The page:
‘Between life and death there is a library,’ she said. ‘And within that library, the shelves go on for ever. Every book provides a chance to try another life you could have lived. To see how things would be different if you had made other choices. . .Would you have done anything different, if you had the chance to undo your regrets?’
Within the opening pages of The Midnight Library, we meet Nora Seed, a young woman in her early thirties who is feeling despaired about her world. Estranged from her family, friends, and feeling incredibly alone, she decides there is no other choice left than to take her own life. Following this event, Nora resurfaces in a world described as such by its caretaker, Mrs. Elm, ‘For want of a better word, it is in-between. It is not life. It is not death. It is not the real world in a conventional sense. But nor is it a dream. It isn’t one thing or another. It is, in short, the Midnight Library.’
In-between states are not unfamiliar territory for literature or film, however, one could say that it is also not uncommon for our everyday lives either. A recent exploration of such in-between-ness was the premise of 2017’s Lincoln in the Bardo by George Saunders. Here the bardo, or in-between state, referenced is a concept found in Tibetan Buddhism and succinctly explained in Mingyur Rinpoche’s book, In Love with the World: A Monk's Journey Through the Bardos of Living and Dying:
‘Bardo can be understood to mean “this very moment.” The nowness of this moment is the continual suspension (or pause) in-between our transitory experiences, both temporal and spatial, such as the tiny halt that exists between this breath and the next; or the arising and fading of this thought and the next. The interval can also be experienced as the in-between of two objects: the gap between two trees or two cars--the space that provides definition. Actually, everything is in-between. However minuscule the interval might be, it always exists.’
In layman’s terms, these gaps can range in length and involve all manner of conditions, from decisions as banal as what to eat for dinner to much larger ones, such as living through a global pandemic or awaiting the outcome of a presidential election. However, it seems important to remember that these gaps are constantly occurring and always contain a level of uncertainty. Sounding familiar?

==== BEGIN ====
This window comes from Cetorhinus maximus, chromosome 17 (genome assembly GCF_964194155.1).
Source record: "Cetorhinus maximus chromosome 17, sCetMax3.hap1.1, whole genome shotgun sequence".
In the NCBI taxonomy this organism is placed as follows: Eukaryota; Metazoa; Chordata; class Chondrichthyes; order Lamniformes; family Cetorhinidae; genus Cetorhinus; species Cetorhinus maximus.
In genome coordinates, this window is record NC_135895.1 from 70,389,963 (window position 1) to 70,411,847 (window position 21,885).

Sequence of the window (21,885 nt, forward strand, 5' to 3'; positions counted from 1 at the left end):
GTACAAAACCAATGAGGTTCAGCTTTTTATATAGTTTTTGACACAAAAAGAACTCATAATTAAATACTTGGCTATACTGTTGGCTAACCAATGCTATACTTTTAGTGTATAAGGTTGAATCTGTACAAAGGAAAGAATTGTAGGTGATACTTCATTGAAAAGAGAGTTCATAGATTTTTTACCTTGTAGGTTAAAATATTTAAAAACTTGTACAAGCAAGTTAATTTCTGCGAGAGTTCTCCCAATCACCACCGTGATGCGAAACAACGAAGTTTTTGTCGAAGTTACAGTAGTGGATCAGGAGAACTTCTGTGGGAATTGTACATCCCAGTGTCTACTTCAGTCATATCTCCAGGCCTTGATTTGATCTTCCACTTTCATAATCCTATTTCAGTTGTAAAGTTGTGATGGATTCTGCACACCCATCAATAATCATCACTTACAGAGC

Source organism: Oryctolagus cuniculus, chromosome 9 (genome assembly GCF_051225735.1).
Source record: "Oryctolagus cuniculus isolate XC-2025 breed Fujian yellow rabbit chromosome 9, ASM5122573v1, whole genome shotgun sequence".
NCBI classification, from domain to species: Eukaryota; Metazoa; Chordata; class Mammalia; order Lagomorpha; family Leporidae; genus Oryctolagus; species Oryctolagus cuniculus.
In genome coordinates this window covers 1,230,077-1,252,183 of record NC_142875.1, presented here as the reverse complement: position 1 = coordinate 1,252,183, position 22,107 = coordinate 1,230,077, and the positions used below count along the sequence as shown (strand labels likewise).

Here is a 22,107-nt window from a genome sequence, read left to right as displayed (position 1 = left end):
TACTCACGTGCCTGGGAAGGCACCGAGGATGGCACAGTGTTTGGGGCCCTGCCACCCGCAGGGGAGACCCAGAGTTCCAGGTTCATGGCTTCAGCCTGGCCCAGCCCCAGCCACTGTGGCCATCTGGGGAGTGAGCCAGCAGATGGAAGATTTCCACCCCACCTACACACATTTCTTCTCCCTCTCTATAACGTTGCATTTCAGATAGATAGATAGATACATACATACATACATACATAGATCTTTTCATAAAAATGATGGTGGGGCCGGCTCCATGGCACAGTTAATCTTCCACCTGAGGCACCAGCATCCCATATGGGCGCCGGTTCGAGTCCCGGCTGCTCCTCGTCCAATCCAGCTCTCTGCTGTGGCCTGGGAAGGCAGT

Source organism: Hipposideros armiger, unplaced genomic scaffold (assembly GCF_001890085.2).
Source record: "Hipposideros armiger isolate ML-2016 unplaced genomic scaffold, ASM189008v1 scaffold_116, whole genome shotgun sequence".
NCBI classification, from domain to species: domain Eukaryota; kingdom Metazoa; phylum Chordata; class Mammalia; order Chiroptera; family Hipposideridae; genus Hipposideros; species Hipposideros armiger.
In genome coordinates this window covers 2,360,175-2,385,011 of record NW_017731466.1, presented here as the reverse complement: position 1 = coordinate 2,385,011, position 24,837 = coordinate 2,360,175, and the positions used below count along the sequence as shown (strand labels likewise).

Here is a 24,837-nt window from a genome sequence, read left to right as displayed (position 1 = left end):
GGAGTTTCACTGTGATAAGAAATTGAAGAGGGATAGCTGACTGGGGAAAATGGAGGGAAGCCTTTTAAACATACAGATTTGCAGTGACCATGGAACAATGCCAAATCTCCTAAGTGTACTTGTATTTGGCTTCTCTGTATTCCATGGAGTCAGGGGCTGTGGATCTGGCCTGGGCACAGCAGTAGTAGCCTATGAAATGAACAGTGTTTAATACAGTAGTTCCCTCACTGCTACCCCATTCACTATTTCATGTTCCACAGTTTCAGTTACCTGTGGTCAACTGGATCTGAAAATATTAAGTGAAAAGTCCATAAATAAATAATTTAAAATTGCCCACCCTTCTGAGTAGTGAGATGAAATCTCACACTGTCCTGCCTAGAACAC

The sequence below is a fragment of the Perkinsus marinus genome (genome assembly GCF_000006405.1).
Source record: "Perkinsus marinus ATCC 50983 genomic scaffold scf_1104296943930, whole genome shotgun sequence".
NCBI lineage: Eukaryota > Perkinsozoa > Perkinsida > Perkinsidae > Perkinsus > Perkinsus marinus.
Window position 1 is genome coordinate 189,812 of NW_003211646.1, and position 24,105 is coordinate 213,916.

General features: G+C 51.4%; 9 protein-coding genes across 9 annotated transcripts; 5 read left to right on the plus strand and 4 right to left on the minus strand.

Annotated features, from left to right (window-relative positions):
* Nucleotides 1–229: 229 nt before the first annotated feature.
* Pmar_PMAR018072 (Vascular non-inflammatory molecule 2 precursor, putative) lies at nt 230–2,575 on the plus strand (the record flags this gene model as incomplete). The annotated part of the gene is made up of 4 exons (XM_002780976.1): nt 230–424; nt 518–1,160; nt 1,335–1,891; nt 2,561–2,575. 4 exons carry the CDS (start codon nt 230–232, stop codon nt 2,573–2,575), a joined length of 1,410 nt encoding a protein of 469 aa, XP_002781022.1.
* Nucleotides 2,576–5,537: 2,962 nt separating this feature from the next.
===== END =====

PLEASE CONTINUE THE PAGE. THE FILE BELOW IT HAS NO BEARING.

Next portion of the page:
Within the in-between state known as the Midnight Library, there exists an opportunity that most only dream of. The books shelved here contain the multitude of outcomes that Nora Seed’s life could have taken based on certain decisions made. As each book opens, she drops into an alternate timeline, à la Sam Beckett from Quantum Leap, without any prior knowledge or reference point and it is here the metamorphosis of Nora Seed begins.
The journey of self realization found here is one that could only come from the heart of a person who has lived it. While a work of fiction, author Matt Haig also experienced his own life changing transformation with mental health. An area he dedicates speaking to in his book Reasons to Stay Alive, an excellent accompaniment to The Midnight Library. Reading this will give insight to the struggle that Nora Seed experiences and a better understanding of those affected by mental illness. Nonetheless, I am confident that you, the reader, will see yourself within Midnight Library’s pages. It is a heartwarming, rejuvenating tale that weaves together philosophical wisdom, a love of libraries, and, believe it or not, quantum theory in a most beautiful way. A book that feels needed during this in-between state we find ourselves in and one that may inspire you to begin a transformative journey of your own.
-Ilka Iwanczuk is a Readers' Services Assistant at Lawrence Public Library.